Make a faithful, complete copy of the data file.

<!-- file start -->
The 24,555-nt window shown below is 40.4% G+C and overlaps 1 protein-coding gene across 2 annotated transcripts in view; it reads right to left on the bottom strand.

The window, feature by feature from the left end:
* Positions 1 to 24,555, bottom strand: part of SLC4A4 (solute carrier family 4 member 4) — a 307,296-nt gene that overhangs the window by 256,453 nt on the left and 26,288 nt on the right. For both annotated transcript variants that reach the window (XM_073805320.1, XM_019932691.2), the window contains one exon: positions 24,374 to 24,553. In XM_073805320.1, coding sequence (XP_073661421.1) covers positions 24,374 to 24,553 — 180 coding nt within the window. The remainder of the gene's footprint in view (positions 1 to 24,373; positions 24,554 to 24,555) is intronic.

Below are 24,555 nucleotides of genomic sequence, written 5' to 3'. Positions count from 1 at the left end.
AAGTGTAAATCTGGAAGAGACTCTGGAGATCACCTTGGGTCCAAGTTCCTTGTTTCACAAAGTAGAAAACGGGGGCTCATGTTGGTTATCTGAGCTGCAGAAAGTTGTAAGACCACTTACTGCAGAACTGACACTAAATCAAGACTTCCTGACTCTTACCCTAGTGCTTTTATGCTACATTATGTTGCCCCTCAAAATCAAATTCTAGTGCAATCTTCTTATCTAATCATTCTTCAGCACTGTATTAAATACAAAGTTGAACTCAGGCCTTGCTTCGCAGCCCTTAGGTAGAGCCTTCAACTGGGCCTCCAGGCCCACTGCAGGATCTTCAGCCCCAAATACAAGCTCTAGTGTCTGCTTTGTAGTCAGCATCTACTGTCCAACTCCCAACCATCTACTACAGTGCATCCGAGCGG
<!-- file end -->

The 24,555-nt window shown below is 40.4% G+C and overlaps 1 protein-coding gene across 2 annotated transcripts in view; it reads right to left on the bottom strand.

The window, feature by feature from the left end:
* Positions 1 to 24,555, bottom strand: part of SLC4A4 (solute carrier family 4 member 4) — a 307,296-nt gene that overhangs the window by 256,453 nt on the left and 26,288 nt on the right. For both annotated transcript variants that reach the window (XM_073805320.1, XM_019932691.2), the window contains one exon: positions 24,374 to 24,553. In XM_073805320.1, coding sequence (XP_073661421.1) covers positions 24,374 to 24,553 — 180 coding nt within the window. The remainder of the gene's footprint in view (positions 1 to 24,373; positions 24,554 to 24,555) is intronic.

Below are 24,555 nucleotides of genomic sequence, written 5' to 3'. Positions count from 1 at the left end.
AAGTGTAAATCTGGAAGAGACTCTGGAGATCACCTTGGGTCCAAGTTCCTTGTTTCACAAAGTAGAAAACGGGGGCTCATGTTGGTTATCTGAGCTGCAGAAAGTTGTAAGACCACTTACTGCAGAACTGACACTAAATCAAGACTTCCTGACTCTTACCCTAGTGCTTTTATGCTACATTATGTTGCCCCTCAAAATCAAATTCTAGTGCAATCTTCTTATCTAATCATTCTTCAGCACTGTATTAAATACAAAGTTGAACTCAGGCCTTGCTTCGCAGCCCTTAGGTAGAGCCTTCAACTGGGCCTCCAGGCCCACTGCAGGATCTTCAGCCCCAAATACAAGCTCTAGTGTCTGCTTTGTAGTCAGCATCTACTGTCCAACTCCCAACCATCTACTACAGTGCATCCGAGCGG